What's the solution? I love encyclopedias, I love having instant access to knowledge and information. Who designed The Millau Bridge? What year was Albert Einstein born? Who starred in "Love Story"? What is a Perfect Number (no it's not the same as a prime number).

The answer of course, lay in the internet. In 2001 Wikipedia was launched, a global, non profit making, online encyclopedia, written by the people for the people. And most importantly, it was FREE! It is the third most accessed website after social networking sites and ebay. Everything is there; if it is suitable for inclusion in an encyclopedia it is included on Wikipedia. It includes pictures and links to other websites that can further your knowledge if you need to know more. It is instantly accessible, just by typing into the search term box. The total sum of all human information is there, and it is updated all the time, every second of every day. The information you read is as up-to-date as any peer-reviewed information in the world. It truly is an amazing and wondrous resource. It was started by a group of academics led by Jimmy Wales and others and everyone is invited to contribute provided that their contributions are a) accurate and b) not controversial.

As an example, it was announced on the news on Radio 2 at 8am this morning (20th January) that the famous American author, screenwriter and educator Erich Segal (he wrote Love Story among other things) had died the night before. By the time I had typed his name into Wikipedia, at 8.30 am this morning, it read


Segal died from a heart attack on January 17, 2010[2] and was buried in London. In a eulogy delivered at his funeral, his daughter Francesca said, "That he fought to breathe, fought to live, every second of the last 30 years of illness with such mind-blowing obduracy, is a testament to the core of who he was -- a blind obsessionality that saw him pursue his teaching, his writing, his running and my mother, with just the same tenacity. He was the most dogged man any of us will ever know."[3]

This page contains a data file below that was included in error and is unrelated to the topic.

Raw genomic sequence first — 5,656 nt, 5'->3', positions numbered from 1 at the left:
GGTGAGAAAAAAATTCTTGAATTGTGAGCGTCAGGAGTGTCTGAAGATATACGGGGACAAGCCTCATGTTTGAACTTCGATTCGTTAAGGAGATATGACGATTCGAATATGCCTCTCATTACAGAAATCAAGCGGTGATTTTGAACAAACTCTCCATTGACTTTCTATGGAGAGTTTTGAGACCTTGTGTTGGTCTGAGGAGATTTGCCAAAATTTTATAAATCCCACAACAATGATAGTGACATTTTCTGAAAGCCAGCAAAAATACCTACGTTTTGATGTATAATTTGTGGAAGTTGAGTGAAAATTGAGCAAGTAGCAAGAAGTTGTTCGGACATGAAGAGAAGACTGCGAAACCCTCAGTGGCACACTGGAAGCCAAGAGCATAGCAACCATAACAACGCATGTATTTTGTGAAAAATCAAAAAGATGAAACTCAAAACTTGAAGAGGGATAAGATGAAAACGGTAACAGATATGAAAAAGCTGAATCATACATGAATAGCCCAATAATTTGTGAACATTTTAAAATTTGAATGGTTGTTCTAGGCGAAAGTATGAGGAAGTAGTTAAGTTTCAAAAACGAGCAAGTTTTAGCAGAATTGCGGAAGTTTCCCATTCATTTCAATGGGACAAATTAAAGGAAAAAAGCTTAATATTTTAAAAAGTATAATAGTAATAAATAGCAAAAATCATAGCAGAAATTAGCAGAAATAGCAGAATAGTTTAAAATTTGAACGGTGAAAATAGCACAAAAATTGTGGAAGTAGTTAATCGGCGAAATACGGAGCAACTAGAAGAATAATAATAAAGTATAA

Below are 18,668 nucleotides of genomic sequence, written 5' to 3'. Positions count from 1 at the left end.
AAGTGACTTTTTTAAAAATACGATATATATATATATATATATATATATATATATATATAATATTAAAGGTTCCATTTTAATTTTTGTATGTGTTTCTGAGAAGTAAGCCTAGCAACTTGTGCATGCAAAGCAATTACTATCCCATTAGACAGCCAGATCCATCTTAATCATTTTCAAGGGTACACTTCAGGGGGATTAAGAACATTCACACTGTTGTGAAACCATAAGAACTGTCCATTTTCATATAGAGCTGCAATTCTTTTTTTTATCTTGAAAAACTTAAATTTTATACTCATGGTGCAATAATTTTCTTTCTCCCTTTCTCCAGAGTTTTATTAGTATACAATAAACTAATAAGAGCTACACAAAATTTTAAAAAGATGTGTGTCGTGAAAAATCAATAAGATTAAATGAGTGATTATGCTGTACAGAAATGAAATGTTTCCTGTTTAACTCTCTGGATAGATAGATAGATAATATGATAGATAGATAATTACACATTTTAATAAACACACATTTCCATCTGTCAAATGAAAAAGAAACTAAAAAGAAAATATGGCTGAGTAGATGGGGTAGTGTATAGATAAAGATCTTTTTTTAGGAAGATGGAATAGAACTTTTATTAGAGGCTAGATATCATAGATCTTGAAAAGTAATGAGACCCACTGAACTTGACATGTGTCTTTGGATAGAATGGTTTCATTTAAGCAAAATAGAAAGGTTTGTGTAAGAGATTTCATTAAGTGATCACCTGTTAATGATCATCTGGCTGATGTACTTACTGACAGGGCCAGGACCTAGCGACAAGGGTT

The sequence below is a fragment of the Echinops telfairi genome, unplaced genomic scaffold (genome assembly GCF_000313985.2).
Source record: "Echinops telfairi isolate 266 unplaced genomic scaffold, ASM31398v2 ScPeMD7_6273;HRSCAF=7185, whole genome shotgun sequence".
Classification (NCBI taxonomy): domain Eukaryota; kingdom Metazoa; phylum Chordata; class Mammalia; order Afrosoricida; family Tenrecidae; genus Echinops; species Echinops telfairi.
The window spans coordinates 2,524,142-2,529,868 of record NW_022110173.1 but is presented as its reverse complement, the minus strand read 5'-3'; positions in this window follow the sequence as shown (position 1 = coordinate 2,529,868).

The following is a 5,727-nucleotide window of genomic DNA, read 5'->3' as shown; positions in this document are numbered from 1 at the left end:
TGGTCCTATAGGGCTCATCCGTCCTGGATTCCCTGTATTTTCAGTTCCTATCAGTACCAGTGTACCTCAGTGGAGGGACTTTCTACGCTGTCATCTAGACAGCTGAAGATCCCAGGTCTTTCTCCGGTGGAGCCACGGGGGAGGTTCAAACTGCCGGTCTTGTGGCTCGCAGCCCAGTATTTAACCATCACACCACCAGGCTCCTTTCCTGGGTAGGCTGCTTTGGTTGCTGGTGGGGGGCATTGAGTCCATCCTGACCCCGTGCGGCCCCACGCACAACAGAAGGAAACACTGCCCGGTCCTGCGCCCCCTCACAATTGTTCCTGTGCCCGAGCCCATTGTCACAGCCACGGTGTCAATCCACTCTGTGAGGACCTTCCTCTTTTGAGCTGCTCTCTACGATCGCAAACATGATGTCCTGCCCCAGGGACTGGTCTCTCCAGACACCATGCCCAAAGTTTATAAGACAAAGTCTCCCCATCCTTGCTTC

(Taken from 20th January 2010 © Wikipedia)

What more can I say – it is the absolute ultimate encyclopedia. Wikipedia is one reason why I sincerely believe that the internet is only the third great invention of mankind since the dawn of time, (the other two being control of fire, and the wheel). Wikipedia is the supreme example of how human knowledge can be pooled and shared by all and for all.

Currently reading:
Wikipedia: The Missing Manual

Thursday, 14 January 2010

Thatcher's Legacy - The Credit Crunch

Current mood: worried
Category: News and Politics

Let me explain my reasons for why I think Margaret Thatcher is behind the current economic problems that we find ourselves in. Don’t get me wrong – Thatcher did a lot of good things for the economy, she took on the trade unions and won, a victory that was wholly necessary to be able to move our economy forward. We had gone far too far in the opposite direction over the previous 10 years.

She also had the guts to face up to the IRA and allowed Bobby Sands to die of hunger strike in the Maze prison, a policy that I wholeheartedly

However she also introduced us to the new “Greed is good” philosophy, and famously once said “There is no such thing as society” when it is blatantly obvious that there is such a thing as society and its function governs our lives and well-being.

Thatcher believed that certain industries (especially banking) functioned better in a de-regulated environment. Prior to her